'Such a good time': Austin author Vanessa King's debut novel is a mashup of Jane Austen and burlesque
Austin author Vanessa King has just released her debut novel, A Certain Appeal, which is a retelling of Jane Austen’s Pride and Prejudice set in the world of modern burlesque in New York City. King spent some time in that world herself a few years ago and knew she wanted to use that environment as a setting for a book – she just didn’t know what story she wanted to tell.
“Having worked at a show, I had it in the back of my head that it would just be a great setting for a story,” she says. “But plot is always the sticking point for me. If I had my druthers, it’d just be, like, well-adjusted, clever people just floating in space, just bantering.”
A conversation with a friend and fellow writer gave her the prompt that she needed, King says. “I was chatting with a friend… and she mentioned that she was working on a retelling,” she says. “She was doing The Wizard of Oz at a music festival. And I was like, ‘Ooh. Retelling! Done. Okay.’”
King started outlining that night, quickly choosing Pride and Prejudice as her template. “I don’t know if it was because it was the first real classic I read and it’s just been in my head ever since,” she says. “But, yeah. That was the jumping off point and I went from there.
“The characters kind of slipped in – you know, you have the framework of the personalities based on the Austen characters,” King says. “But instead of having it be a group of five sisters, it’s more of a found family kind of thing, with people who work at the show. So you have the stage kitten, who’s the one who picks up what everyone else takes off. And that’s the main character, Elizabeth. Or Kitten Kaboodle is her stage name.”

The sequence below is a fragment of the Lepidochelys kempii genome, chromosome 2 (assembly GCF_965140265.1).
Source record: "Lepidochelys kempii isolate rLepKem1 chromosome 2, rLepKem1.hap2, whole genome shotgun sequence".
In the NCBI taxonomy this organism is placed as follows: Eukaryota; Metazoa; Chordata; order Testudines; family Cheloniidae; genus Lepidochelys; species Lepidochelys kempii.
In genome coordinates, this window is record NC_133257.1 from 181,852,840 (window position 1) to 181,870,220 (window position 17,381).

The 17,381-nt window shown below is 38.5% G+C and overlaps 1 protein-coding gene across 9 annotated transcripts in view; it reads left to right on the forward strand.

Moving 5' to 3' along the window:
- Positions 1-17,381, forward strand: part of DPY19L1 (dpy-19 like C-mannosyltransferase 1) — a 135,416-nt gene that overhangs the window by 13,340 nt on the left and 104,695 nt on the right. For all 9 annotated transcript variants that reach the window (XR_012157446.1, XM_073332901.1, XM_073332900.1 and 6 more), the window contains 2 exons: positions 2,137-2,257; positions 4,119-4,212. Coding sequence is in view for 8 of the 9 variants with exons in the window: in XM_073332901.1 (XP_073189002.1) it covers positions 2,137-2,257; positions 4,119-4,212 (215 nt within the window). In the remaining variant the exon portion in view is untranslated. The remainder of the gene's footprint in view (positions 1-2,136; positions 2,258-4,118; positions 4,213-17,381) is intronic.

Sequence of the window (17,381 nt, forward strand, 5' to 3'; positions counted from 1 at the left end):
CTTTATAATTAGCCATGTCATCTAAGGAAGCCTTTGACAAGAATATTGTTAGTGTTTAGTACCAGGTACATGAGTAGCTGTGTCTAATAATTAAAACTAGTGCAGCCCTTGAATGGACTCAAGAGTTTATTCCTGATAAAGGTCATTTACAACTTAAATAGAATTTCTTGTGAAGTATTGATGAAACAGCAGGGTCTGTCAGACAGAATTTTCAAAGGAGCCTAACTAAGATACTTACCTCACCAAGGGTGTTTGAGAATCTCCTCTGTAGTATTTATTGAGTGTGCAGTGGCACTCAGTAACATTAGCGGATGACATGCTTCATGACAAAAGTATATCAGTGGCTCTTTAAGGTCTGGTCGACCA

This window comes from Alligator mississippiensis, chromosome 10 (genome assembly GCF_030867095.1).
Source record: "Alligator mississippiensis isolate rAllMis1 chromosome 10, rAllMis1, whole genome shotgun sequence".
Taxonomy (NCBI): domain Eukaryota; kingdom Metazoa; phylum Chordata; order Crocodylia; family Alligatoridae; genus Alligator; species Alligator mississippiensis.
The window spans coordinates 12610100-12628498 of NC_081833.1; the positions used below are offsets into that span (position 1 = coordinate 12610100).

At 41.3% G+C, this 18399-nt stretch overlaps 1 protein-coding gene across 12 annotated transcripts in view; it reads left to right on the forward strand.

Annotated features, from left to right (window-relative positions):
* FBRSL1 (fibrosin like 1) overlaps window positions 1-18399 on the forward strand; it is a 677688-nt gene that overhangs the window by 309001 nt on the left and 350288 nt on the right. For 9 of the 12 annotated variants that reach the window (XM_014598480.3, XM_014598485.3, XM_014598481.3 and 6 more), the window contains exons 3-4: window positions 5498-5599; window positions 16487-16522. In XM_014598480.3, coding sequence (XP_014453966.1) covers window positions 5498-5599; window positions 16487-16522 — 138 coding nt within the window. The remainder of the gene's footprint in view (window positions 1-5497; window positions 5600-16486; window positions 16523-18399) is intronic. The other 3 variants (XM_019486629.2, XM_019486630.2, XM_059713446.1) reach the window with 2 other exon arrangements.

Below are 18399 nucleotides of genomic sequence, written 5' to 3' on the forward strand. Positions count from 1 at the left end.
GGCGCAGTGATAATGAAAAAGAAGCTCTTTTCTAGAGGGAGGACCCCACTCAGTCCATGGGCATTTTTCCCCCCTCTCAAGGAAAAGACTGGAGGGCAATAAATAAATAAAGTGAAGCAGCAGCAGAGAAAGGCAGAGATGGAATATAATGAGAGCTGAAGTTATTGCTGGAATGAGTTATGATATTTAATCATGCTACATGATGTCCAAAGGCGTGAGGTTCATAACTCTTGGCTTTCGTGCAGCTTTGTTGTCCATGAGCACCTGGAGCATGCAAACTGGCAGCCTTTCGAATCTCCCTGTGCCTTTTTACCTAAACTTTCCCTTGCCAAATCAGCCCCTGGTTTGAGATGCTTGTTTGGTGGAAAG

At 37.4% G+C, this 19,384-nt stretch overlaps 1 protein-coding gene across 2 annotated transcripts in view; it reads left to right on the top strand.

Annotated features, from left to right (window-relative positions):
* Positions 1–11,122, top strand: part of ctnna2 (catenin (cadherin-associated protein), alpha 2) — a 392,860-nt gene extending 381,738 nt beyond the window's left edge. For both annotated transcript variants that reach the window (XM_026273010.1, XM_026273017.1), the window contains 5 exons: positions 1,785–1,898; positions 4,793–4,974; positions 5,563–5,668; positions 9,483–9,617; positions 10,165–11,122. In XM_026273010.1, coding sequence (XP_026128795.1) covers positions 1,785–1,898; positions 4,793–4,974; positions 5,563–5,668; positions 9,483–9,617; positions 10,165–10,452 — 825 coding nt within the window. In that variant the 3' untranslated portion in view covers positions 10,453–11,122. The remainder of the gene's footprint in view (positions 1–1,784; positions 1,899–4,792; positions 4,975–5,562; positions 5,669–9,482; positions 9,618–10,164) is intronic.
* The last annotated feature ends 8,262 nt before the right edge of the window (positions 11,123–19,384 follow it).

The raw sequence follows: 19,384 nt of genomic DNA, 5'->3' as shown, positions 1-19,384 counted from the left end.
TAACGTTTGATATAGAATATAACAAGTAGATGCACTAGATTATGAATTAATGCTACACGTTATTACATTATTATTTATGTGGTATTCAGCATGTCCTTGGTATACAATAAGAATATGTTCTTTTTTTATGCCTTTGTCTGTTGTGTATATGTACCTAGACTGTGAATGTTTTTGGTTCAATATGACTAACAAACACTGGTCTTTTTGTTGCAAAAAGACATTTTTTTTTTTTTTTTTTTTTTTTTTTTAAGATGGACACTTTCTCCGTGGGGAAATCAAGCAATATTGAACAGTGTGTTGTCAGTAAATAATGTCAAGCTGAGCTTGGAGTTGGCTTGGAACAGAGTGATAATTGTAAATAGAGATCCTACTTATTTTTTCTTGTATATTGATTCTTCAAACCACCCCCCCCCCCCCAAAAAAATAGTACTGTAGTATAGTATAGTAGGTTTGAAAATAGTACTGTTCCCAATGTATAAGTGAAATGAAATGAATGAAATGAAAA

King drew inspiration for her protagonist from the job she herself did for two years Duane Park, the famed NYC Burlesque club. “I took courses with The New York School of Burlesque, and ended up doing a student showcase. I did two of those, and my one routine was to Oogie’s theme from The Nightmare Before Christmas,” she says. “But I wasn’t good. I mean, it wasn’t bad. But it was one of those things that would require a lot more commitment… to really get good. So I wrote to the headmistress of The New York School of Burlesque because she’d suggested kittening for those who might not have all the time to commit. And she suggested I go to Duane Park. So I just had a shift for a while, and it was great! Picked up after the best. It was such a good time. I mean, the only expectation from burlesque – for the performers and the crowd – is that you have a good time, that you’re having fun. And that comes across in every show you go to.”
King says she knew while she was immersed in the burlesque scene that she’d write about it some day. “It was just that memorable,“ she says. “It was just such a good time. I mean, it reads like fiction – you’re experiencing it and you’re like, is this real? It feels like a different world anyway.”